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But this registry is not the only initiative underway to control birth rates in a country with a strong Catholic tradition. In early December, a bill to create a Institute of family and demographics it was approved at first reading in Parliament. This new institution would aim to monitor family policy and educate citizens about the “vital role of the family in the social order” and the importance of reproduction in the context of marriage. “The director of this institution will have the powers of a prosecutor, In other words, you can freely join lawsuits that are being developed in the courts on, for example, divorces, or child custody or almost any legal case. It gives the impression that it would be a very powerful institution that would even assume responsibilities from other authorities, “warns Smigielska.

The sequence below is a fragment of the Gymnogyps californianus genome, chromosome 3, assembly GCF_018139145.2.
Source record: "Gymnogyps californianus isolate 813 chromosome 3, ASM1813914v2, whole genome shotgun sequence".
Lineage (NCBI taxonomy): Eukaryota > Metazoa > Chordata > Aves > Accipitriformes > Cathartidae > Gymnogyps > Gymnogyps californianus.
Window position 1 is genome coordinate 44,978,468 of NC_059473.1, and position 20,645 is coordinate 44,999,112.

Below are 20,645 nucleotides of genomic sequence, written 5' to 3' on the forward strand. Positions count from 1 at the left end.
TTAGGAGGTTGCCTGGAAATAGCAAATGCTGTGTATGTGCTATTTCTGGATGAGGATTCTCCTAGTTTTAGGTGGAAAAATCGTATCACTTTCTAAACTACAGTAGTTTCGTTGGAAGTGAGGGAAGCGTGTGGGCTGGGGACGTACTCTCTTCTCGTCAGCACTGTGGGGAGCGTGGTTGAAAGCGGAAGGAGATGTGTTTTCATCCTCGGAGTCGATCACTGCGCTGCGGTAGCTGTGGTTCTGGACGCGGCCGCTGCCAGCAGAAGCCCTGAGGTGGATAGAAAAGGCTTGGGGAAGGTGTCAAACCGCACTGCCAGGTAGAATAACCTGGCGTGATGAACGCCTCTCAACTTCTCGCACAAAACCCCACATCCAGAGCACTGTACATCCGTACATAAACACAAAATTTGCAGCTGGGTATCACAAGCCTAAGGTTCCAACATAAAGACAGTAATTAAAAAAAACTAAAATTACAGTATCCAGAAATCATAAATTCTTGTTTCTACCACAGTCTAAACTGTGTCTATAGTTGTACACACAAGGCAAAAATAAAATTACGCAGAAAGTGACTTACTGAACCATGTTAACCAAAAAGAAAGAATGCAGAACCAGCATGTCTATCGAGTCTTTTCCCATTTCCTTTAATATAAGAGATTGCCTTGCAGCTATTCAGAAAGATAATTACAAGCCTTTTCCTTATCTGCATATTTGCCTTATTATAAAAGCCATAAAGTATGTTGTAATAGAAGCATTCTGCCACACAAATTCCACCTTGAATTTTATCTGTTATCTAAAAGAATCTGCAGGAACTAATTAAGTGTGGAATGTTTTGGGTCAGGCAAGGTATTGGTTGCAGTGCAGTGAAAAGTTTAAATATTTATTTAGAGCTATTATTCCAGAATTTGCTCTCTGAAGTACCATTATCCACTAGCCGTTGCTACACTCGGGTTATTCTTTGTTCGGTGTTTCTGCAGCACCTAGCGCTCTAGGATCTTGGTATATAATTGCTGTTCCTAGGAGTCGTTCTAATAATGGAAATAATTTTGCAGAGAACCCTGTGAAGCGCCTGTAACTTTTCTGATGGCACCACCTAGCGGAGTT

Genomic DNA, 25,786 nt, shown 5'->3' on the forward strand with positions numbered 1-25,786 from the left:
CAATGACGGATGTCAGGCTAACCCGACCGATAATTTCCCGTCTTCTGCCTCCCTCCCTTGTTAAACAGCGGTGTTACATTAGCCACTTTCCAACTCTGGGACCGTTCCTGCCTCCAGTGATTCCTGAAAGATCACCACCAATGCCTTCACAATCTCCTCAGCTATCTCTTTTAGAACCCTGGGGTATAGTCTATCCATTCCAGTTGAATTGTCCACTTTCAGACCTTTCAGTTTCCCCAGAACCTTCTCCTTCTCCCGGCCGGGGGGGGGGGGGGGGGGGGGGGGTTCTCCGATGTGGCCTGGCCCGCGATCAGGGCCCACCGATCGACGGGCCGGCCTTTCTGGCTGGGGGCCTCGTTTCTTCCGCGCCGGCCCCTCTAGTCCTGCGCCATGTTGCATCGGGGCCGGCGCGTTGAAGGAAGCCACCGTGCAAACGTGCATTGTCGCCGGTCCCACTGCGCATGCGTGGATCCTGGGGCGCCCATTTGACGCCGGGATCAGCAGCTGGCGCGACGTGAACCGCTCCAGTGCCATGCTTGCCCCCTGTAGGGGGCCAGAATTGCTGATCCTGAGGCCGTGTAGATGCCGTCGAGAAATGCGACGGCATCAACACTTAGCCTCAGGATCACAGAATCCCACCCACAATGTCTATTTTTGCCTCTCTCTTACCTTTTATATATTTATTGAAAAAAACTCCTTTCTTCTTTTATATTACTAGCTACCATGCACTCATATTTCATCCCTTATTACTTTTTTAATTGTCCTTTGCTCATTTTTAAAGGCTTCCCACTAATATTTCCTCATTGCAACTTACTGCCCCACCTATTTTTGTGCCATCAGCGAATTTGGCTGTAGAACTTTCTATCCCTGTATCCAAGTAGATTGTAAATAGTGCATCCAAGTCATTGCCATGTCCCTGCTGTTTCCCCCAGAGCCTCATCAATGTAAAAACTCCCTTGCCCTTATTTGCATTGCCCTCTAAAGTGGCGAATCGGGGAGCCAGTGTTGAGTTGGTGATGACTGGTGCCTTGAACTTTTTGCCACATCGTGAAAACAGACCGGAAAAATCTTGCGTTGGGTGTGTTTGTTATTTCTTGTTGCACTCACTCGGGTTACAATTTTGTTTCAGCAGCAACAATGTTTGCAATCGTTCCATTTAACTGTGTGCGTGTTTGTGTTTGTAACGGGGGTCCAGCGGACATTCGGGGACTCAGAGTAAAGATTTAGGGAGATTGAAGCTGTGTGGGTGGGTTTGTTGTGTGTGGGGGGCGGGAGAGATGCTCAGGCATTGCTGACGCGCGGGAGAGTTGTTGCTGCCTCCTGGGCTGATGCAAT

The law of the heartbeat and abortion as a crime

Poland is no exception in a world where more and more countries persecute or criminalize abortion. “There is a current against the sexual and reproductive rights of women as a reaction to the fact that more and more women are mobilizing, “says Lola Liceras, Amnesty International coordinator on the human rights of women in the world.

The case of Poland is striking because, recalls Liceras, it encourages anti-abortion groups in other countries to do exactly the same. For example, in Slovakia, in 2019, there was an attempt to pass a rule that obliged pregnant women (also if they were minors) to have an ultrasound scan, see it and listen to the heart of the fetus. “It was against the dignity of women,” Liceras denounces. That law was not finally approved but on the other side of the world, in Texas (United States), the beat law, which prohibits abortion from the sixth week, when most women do not even know they are pregnant. A rule that makes no exceptions for incest or rape and that it has the particularity of allowing any citizen to sue someone who aborts or is an “accomplice” in an interruption of pregnancy.